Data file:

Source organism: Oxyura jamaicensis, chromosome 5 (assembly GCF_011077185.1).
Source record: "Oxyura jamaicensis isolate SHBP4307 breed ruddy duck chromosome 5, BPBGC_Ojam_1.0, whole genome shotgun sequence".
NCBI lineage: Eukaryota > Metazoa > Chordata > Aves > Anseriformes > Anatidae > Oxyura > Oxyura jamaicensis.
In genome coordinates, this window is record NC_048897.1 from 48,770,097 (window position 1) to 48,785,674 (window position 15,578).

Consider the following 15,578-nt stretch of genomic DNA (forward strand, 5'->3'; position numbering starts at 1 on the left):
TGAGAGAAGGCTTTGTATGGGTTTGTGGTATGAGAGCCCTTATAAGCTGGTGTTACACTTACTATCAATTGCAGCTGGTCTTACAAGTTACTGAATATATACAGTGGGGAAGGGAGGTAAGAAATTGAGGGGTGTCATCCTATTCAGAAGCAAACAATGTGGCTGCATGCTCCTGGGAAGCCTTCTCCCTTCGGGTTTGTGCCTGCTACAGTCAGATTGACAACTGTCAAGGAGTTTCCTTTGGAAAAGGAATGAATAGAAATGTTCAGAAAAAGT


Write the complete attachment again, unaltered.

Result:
Source organism: Oxyura jamaicensis, chromosome 5 (assembly GCF_011077185.1).
Source record: "Oxyura jamaicensis isolate SHBP4307 breed ruddy duck chromosome 5, BPBGC_Ojam_1.0, whole genome shotgun sequence".
NCBI lineage: Eukaryota > Metazoa > Chordata > Aves > Anseriformes > Anatidae > Oxyura > Oxyura jamaicensis.
In genome coordinates, this window is record NC_048897.1 from 48,770,097 (window position 1) to 48,785,674 (window position 15,578).

Consider the following 15,578-nt stretch of genomic DNA (forward strand, 5'->3'; position numbering starts at 1 on the left):
TGAGAGAAGGCTTTGTATGGGTTTGTGGTATGAGAGCCCTTATAAGCTGGTGTTACACTTACTATCAATTGCAGCTGGTCTTACAAGTTACTGAATATATACAGTGGGGAAGGGAGGTAAGAAATTGAGGGGTGTCATCCTATTCAGAAGCAAACAATGTGGCTGCATGCTCCTGGGAAGCCTTCTCCCTTCGGGTTTGTGCCTGCTACAGTCAGATTGACAACTGTCAAGGAGTTTCCTTTGGAAAAGGAATGAATAGAAATGTTCAGAAAAAGT